BOXING Buster Douglas part of Hanshaw's new team
Tony Hanshaw of Warren has a super-middleweight bout on July 16.
By BOB ROTH
CANTON -- Good memories are vivid no matter how far back they go.
It's been more than 12 years since James "Buster" Douglas -- a 42-1 underdog -- pulled off one of boxing's biggest upsets, knocking out Mike Tyson in Tokyo to win the undisputed championship of the world.
Douglas and his trainer, John Russell, are part of the new training team for Warren's undefeated super-middleweight, Tony Hanshaw. The pair was at the Canton Civic Center Wednesday to promote a 10-fight boxing show on July 16.
"We had a game plan that Buster followed," said Russell of the Tyson fight. "It is the best a fighter has put things together in one night in the ring."
Douglas, 42, recalled, "There was a growing confidence throughout the fight. Maybe I was too confident in the eighth round when Mike decked me, but it was then I thought I could take him if I stayed focused."
Eight months later, Douglas came in 15 pounds heavier and lost his title when Evander Holyfield stopped him in the third round.
"I just wasn't ready," Douglas, who lives in Columbus, said. "I still hadn't come down off the moon."
Douglas is retired and spends most of his time with his three kids. He's also an adviser for Hanshaw.
Russell was pulled out of retirement by his old friend, Shelly Finkel of Main Events Inc.
"This is ironic because Tony's father always talked about me training him when he turned pro," said Russell. Henry Hanshaw began training Russell when he was 5-years old. Soon afterward, Russell was fighting as a junior Olympian.
In August 1999, Henry Hanshaw was electrocuted on his job in Toledo just two weeks before Tony was to go to the Olympic trials. He has since turned pro and has a 14-0 record with 10 knockouts.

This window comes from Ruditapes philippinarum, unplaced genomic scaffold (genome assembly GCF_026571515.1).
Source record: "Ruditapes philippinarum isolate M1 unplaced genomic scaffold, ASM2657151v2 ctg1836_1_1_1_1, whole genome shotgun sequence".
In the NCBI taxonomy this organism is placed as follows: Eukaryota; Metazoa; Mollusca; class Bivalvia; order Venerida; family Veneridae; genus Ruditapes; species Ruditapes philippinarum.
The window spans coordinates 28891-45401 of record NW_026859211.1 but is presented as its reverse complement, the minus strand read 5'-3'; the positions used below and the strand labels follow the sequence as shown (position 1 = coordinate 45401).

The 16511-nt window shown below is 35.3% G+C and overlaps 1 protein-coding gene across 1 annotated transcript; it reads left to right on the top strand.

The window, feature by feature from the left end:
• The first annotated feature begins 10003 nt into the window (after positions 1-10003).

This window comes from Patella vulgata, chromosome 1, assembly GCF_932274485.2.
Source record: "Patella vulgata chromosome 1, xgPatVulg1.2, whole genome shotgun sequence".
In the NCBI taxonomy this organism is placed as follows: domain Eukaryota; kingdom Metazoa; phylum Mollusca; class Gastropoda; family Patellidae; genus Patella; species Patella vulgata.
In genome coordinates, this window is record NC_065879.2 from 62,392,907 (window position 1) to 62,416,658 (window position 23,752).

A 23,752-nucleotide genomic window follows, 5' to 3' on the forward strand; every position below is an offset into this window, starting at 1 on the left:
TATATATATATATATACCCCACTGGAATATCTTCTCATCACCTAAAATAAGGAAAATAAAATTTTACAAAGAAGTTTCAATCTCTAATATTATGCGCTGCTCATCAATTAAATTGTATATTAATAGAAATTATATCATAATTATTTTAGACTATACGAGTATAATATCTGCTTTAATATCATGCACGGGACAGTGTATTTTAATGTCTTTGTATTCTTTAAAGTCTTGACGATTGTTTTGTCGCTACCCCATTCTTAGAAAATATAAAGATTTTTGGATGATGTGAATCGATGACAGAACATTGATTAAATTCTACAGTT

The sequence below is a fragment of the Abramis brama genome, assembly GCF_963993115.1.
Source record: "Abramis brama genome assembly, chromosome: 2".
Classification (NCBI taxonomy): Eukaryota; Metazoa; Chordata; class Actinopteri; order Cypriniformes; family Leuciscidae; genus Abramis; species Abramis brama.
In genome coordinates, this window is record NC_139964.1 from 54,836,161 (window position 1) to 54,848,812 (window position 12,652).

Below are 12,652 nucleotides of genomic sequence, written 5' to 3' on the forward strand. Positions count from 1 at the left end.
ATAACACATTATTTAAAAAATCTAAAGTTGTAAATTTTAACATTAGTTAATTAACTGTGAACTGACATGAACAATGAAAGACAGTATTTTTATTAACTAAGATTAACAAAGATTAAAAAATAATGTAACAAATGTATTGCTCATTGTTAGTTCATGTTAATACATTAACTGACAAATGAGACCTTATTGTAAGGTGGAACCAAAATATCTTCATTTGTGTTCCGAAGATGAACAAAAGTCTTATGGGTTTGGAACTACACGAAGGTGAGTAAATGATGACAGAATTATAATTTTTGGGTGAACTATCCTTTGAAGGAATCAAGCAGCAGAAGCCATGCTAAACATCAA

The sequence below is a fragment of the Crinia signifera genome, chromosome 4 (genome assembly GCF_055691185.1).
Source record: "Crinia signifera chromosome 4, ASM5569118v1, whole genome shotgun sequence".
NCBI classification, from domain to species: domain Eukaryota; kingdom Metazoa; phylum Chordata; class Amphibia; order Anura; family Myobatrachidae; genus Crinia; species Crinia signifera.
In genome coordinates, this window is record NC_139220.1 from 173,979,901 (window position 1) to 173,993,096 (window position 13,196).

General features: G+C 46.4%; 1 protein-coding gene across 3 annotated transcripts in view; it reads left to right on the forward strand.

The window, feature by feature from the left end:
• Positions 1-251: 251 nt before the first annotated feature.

"My dad taught me everything since I was 5-years old, so I know how to fight, but I must be focused and I have to polish my skills," Hanshaw said.
Douglas, who had a 38-6-1 career record, feels close to Hanshaw because he also lost his father, Bill, who passed away last August.
"Tony is a pleasure to work with," Douglas said.
Works out daily
Hanshaw has daily workouts at the Rubber City Boxing Club in Akron.
"I guarantee you that when Tony fights July 16th, he will be in the best shape of his life," Russell said.
"You will see a difference in me," he said. "I feel good and I am ready to rock and roll."
Hanshaw's opponent has yet to be named, but the 12-round title bout features John Michael Johnson (30-8, 23 KOs) of San Antonio, Texas, defending his International Boxing Association title against Marcos Licona (18-2-1) of Westminster, Calif.
The women's card features five undefeated fighters. Dean Chance, a Wooster native, has been the president of IBA for six years. His vice president is Lowellville resident Tony Nolfi.